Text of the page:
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Former Navy Lt. Hurley leads on Fourth of July

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WHITE SULPHUR SPRINGS, W. Va. – Inside the front gates of The Greenbrier which were draped in red, white and blue bunting, past the lampposts each adorned with two small American flags, nestled amongst this little slice of nostalgic Americana, a patriotic tale unfolded on this Independence Day.

At the eponymous PGA Tour event that bills itself as “America’s Resort,” there is a real American hero atop the leaderboard. Not one deemed as such simply because he’s popular or owns a nice smile or has earned lots of money, either.

Billy Hurley III is the only current player who has served military duty, attending the Naval Academy, then commissioned in the Navy for five years. He’s also the only player to successfully traverse this course in a mere 131 strokes so far, giving him the tournament lead on a perfectly fitting day.

“Anytime you play good, it's great,” says Hurley, who followed an opening 68 with a 63. “But certainly, there's special days of the year for our country. … Fourth of July has always been a special day for me just growing up, and kind of what it means for our independence. So it's kind of pretty cool, I guess, to shoot 7 under on the Fourth of July.”


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From a young age, Hurley knew two things about his future: He wanted to attend the Naval Academy and he wanted to play on the PGA Tour. The problem, of course, is that those two things weren’t always intertwined; one doesn’t seamlessly lead to the other. The truth is, they were two very separate, independent dreams.

None of which stopped him from trying.

He applied to only one school and was admitted to the Naval Academy in 2000. He graduated in May of 2004, having won Patriot League Player of the Year honors and becoming one of the world’s top amateur golfers, then spent six months on the U.S.S. Gettysburg in Mayport, Fla., in between representing the United States in the 2004 Walker Cup and 2005 Palmer Cup.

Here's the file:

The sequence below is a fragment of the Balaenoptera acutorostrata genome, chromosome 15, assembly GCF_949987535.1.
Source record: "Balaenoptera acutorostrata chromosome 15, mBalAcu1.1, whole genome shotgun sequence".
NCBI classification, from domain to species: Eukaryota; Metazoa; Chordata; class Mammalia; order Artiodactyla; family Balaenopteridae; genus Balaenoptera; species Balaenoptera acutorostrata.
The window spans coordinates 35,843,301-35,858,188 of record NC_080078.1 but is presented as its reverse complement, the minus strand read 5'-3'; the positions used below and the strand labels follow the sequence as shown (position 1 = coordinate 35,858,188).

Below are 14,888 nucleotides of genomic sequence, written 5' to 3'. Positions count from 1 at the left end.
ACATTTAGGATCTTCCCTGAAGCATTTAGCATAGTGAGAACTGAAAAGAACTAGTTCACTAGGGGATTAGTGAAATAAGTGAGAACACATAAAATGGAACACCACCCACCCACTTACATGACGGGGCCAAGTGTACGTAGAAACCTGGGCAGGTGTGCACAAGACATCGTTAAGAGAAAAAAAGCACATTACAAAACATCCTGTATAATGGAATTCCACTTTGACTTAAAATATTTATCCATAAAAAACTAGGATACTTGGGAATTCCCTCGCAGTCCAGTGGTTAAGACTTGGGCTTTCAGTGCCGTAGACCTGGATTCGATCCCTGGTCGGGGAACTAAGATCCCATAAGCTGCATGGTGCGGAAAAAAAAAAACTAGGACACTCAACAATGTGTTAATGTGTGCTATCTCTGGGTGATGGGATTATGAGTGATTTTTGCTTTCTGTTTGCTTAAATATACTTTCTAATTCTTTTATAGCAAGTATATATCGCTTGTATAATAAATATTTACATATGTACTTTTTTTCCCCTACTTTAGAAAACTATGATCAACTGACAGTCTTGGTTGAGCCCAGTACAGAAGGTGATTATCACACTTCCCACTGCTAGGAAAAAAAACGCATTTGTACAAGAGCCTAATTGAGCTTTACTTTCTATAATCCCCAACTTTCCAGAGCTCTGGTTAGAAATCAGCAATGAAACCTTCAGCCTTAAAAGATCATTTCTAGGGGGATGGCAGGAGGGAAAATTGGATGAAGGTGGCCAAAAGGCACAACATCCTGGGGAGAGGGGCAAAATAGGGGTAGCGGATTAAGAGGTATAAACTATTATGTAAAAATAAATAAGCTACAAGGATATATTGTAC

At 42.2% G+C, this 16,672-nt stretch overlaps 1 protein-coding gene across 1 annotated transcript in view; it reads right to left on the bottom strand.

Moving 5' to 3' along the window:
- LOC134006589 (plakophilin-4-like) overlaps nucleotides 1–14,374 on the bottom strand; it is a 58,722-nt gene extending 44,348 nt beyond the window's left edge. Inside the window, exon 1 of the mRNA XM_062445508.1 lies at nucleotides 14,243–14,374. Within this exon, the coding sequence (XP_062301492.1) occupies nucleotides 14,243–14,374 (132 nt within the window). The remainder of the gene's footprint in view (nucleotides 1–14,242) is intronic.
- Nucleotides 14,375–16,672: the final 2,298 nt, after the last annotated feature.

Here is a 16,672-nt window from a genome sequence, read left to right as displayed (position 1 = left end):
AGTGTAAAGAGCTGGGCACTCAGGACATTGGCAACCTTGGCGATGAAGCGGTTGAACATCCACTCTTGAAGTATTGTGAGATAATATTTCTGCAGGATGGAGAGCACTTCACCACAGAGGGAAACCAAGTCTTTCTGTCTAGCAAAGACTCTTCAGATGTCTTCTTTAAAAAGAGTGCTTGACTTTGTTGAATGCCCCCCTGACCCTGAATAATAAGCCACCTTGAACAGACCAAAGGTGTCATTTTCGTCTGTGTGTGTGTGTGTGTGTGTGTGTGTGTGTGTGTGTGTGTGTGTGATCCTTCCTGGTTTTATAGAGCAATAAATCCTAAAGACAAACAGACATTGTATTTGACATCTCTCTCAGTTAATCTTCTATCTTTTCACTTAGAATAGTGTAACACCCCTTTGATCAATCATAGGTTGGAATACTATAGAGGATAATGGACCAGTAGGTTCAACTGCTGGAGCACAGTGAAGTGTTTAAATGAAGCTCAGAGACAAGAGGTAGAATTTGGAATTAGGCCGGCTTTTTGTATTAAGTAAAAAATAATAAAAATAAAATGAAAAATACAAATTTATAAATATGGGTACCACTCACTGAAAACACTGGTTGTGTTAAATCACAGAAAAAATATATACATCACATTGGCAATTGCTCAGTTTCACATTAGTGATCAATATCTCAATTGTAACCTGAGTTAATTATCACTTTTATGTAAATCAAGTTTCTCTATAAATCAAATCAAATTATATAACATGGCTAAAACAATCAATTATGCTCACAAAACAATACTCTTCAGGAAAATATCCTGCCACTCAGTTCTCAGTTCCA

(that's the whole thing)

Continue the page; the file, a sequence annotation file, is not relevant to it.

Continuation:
Hurley turned professional in 2006, and while still on active duty competed in seven PGA Tour events on sponsor’s exemptions and through Monday qualifiers over those next two years. During that time, he submitted paperwork to be transferred to the Navy Reserve – “kind of like David Robinson,” he says of the ex-NBA center – but his request was denied.

And so he continued serving full-time. He spent two semesters teaching an Intro to Economics class. He served for two years on the U.S.S. Chung-Hoon, twice deployed during that time. In the Persian Gulf, off the coast of the South China Sea, through the Red Sea.

“[That was] probably the highlight of my days on the ship,” he beams. “I was actually the officer of the deck driving the ship through the Suez Canal, which was awesome.”

As you can imagine, driving a ship through the Suez Canal isn’t exactly conducive to honing a golf swing.

“Not working on the game that much, no,” he admits. “I tried to just kind of work out as much as I could, which wasn't even as much as you want to. It's completely a 60-70 hour a week kind of job.

“I was a recreational golfer. I probably averaged one round a month.”

Upon fulfilling his five-year commitment in the summer of 2009, Hurley set out to fulfill that other childhood dream. He played mini-tour golf for a year-and-a-half, then reached the Nationwide Tour in 2011, claiming the 25th and final spot for a promotion to the PGA Tour the next season.

As it turns out, maybe those two dreams weren’t so independent after all.

“The PGA Tour was the goal for me pretty much the entire time I was in the Navy,” explains Hurley, who still makes his home in Annapolis, Md. “That said, golf was completely a secondary kind of thing. I was a Naval officer first, and if you ask the people that I served with, they'd say that's for sure.”

They’d also probably say there’s a lot of pride in watching one of their own, a former lieutenant who once drove a ship through the Suez Canal, not only enjoying a successful career as a professional golfer, but leading on a day that means so much to the country.

During his round on Friday, he never stopped to realize the connection between his own patriotism and leading the tournament on the Fourth of July. He never allowed himself after any of his seven birdies to consider the significance of his performance.

It wasn’t until after the round was over that Hurley gave himself a chance to think of these things and the journey which has gotten him to this place.

“I don't have any regrets about the way that I did it,” he says. “I'd do it all over again the same way.”